Unpaid student loans can impact Social Security benefits

My colleagues, Gal Wettstein and Siyan Liu, just completed a study using the Federal Reserve’s Survey of Consumer Finances to explore how delinquent student loans could lead to the withholding of Social Security benefits, which could disproportionately harm disadvantaged groups. Gal and Siyan also looked at the potential impact of President Biden’s debt relief proposal.

Read: Biden administration extends pause on student-loan payments as debt-forgiveness plan remains mired in litigation

While the overall magnitude of student debt held by those 65+ is not large, the burden has been growing rapidly and is expected to be substantially higher for future beneficiaries (see Figure 1). And both current and future Black beneficiaries are more likely to hold student debt than white ones. The average loan balance, among all these borrowers, is more than $30,000.

The story is similar for student loan delinquency. On the one hand, only a few current Social Security beneficiaries are not making loan payments and thus face the possibility of benefit withholding (see Figure 2). On the other hand, delinquency rates — which are expressed here as a share of the total beneficiary population — are estimated to be higher among future beneficiaries and concentrated among Black borrowers in both samples.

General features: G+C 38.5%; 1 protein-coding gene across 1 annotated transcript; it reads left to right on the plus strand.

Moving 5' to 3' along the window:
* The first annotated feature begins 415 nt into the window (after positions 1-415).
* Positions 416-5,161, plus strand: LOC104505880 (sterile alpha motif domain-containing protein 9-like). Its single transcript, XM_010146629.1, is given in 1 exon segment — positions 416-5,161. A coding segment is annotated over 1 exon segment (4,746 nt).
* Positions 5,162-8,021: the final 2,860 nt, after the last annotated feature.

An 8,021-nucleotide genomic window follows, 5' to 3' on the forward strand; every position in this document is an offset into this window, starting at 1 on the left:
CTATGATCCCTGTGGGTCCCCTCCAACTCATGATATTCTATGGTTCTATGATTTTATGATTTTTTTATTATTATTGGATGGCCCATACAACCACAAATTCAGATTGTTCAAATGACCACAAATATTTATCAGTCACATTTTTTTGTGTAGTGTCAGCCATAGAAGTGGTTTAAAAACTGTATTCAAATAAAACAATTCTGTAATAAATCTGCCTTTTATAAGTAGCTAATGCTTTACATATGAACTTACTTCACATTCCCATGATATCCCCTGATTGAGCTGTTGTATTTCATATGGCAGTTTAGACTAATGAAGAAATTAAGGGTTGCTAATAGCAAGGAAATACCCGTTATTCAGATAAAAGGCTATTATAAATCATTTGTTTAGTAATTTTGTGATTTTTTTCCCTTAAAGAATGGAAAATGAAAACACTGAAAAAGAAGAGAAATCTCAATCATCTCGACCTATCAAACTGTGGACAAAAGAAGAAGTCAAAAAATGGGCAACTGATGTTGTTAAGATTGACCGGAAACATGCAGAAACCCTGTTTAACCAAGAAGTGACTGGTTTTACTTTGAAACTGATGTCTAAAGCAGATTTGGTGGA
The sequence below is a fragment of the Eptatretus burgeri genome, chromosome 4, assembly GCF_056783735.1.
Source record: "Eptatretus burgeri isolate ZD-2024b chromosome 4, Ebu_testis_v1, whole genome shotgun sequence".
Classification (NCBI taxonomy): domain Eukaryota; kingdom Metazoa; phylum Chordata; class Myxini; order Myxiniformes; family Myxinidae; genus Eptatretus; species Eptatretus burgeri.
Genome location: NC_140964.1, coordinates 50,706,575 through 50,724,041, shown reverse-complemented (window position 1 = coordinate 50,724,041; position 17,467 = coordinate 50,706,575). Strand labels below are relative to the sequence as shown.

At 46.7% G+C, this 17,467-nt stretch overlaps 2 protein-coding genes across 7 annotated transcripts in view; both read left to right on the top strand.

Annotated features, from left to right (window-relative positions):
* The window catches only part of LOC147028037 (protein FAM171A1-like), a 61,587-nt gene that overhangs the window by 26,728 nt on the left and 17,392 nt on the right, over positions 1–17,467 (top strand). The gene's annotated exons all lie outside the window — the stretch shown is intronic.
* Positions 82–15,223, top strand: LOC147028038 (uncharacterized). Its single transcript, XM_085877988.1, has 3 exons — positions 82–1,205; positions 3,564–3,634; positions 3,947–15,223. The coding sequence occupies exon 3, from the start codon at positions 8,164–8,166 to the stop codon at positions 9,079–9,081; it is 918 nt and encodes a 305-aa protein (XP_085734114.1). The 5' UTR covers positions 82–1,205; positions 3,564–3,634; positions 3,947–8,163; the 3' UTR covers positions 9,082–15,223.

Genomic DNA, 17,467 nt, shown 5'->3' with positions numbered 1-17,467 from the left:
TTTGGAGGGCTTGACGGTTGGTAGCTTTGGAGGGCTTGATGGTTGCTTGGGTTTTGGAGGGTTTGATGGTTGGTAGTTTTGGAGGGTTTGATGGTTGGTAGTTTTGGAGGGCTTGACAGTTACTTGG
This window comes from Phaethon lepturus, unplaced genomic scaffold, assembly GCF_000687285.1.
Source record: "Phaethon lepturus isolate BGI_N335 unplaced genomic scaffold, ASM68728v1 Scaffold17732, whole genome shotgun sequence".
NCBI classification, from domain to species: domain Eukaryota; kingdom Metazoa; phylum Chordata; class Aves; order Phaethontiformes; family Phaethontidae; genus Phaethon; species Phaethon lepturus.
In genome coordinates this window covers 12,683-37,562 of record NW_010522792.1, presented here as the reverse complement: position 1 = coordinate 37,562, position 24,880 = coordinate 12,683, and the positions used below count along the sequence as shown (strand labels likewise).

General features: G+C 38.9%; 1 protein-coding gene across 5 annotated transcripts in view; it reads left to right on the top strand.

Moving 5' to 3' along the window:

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Technically, benefit offsets occur after a student loan has been delinquent for 425 days and the loan holder fails to restart repayment after being notified by the Department of Education. Due to data limitations, the authors assume benefit offsets for all delinquent loan holders. After identifying which loan holders are at risk, they then calculate the maximum amount of benefits that could be withheld for individuals with the highest Social Security benefits in each household.

Read: How can we solve the Social Security problem?

The results show that, on average, delinquent borrowers are expected to face about a $2,500 reduction in annual Social Security benefits, representing 4% to 6% of household income (see Table 1). Putting these numbers into context, the amount of withheld benefits could roughly pay off the average per capita credit card balance.

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Of course, President Biden has put forth a plan for student debt relief. The analysis focuses on what would have happened to student loan holding, balances, and delinquency rates if the direct debt forgiveness had been available to borrowers between 2010 and 2019. Specifically, the authors cancel $10,000 in debt for borrowers who meet the income eligibility criterion; and they estimate which borrowers could have been Pell Grant recipients, who receive an additional $10,000 in debt forgiveness. In terms of wiping out student debt completely, the relief plan would have the greatest impact on Black borrowers, reducing the share with debt by 10 percentage points—from 22% to 12% (see Figure 3).

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In short, student loans are not a phenomenon limited to the young. An increasing number of older people are also carrying a substantial debt burden. This burden could ultimately reduce the Social Security benefits of those who default. It is a problem that needs to be monitored.

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